The City posts financial information on its website. The financial information meets the criteria for the State of Texas Transparency Stars program and is audited annually in the City’s Comprehensive Annual Financial Report. The City is awarded a certificate of achievement for excellence in financial reporting annually by the Government Finance Officers Association.
The City releases information to outside groups, but does not release certain information to its customers.
This claim centered on a presentation given by City staff at a conference at Texas A&M University. The entire presentation can be found here. The hourly load and resource forecasts chart does not represent actual data points from the City’s energy portfolio. The chart includes representative data to illustrate generally how pairing a solar resource with a wind resource can create an energy supply mix that matches the City’s energy demand. The entire presentation given by staff was an educational seminar on energy contracts. It did not include competitive information.
The City lost $26 million.
The loss of $26 million reported by the media is inaccurate. It is true that between 2016 and 2018, the City incorrectly projected the cost of energy by a total $26 million. However, the City compensated for these missed projections with one-time solutions, including adjusting how the City financed electric infrastructure projects (i.e. cash vs. debt financing), adjusting the timing of projects, increasing the PCA on electric bills, and completing a rate study. All these efforts were intended to resolve what was previously perceived as one-time problems.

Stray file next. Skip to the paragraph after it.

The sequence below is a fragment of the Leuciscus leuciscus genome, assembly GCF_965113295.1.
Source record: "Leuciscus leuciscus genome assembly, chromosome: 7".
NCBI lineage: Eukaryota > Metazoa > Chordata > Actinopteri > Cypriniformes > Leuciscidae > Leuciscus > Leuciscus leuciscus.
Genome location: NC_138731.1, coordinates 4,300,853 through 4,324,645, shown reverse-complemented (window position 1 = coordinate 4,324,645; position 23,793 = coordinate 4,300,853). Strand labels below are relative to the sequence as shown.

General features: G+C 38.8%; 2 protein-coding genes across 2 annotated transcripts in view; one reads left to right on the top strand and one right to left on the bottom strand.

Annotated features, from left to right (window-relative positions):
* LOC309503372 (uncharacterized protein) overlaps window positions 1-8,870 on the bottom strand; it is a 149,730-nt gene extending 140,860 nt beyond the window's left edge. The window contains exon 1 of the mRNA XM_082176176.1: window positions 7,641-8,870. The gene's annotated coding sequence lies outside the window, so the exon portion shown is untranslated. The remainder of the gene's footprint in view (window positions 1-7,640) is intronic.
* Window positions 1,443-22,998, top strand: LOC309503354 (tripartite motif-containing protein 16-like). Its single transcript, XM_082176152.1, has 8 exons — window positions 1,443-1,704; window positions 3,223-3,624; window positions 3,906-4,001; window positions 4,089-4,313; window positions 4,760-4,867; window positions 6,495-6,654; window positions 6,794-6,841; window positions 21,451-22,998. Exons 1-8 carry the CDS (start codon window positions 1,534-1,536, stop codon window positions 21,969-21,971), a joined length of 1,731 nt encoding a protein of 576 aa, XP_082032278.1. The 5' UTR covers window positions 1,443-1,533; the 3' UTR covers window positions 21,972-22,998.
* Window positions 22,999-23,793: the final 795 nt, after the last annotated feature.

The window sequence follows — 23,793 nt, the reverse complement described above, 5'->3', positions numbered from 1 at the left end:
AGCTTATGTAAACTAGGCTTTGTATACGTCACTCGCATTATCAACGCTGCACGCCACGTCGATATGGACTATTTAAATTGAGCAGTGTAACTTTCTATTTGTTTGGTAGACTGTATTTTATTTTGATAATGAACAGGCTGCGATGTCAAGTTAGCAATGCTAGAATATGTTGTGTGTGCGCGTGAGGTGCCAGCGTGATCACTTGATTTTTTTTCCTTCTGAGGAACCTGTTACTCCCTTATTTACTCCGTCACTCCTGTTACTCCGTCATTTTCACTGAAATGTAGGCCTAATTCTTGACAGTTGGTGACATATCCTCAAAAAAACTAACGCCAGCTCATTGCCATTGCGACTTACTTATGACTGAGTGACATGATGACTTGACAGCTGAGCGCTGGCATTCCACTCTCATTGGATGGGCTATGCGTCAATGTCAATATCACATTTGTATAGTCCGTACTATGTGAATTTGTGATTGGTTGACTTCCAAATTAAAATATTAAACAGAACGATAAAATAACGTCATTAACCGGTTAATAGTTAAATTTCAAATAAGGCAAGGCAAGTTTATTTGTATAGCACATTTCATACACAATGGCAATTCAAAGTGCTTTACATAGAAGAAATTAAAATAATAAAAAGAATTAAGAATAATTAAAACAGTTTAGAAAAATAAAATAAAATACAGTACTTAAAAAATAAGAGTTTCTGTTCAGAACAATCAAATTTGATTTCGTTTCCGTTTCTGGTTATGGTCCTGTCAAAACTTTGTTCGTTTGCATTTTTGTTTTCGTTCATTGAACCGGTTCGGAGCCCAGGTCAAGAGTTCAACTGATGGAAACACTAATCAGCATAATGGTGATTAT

The City does not want to shortchange the severity of the current challenge. A more accurate characterization of the current position is to reference the change in fund balance. The electric fund is expected to end the year with a fund balance of $1.97 million, which is $6.84 million short of the projected balance for fiscal year 2018.
This problem occurred because the City contracted for renewable energy.
The crux of the current challenge hinges on the large amount of energy the City must sell on the market that is not currently consumed in Georgetown. Like most city-owned utilities, Georgetown contracted for more energy than it currently needs. Any energy that is not consumed by Georgetown customers must be sold into the energy market.
Over the past few years, the energy market in Texas experienced a fundamental change. Forecasts provided by the Electric Reliability Council of Texas, the State’s energy grid operator, have proven to be unreliable. What were perceived as anomalies in 2016 and 2017, such as reduced consumption, unpredictable pricing, and unusually cold weather, masked the true impact of a depressed global energy market. The effect of depressed energy prices became abundantly obvious in 2018.
At the same time, the utility is seeing a drop in consumer demand which is largely driven by conservation efforts, energy-saving technologies, and more energy-efficient new construction. Due to these two factors, the City ended the 2018 fiscal year with a $6.84 million shortfall in the electric fund, leaving a fund balance of $1.97 million.
It is not possible for the City to be 100 percent renewable.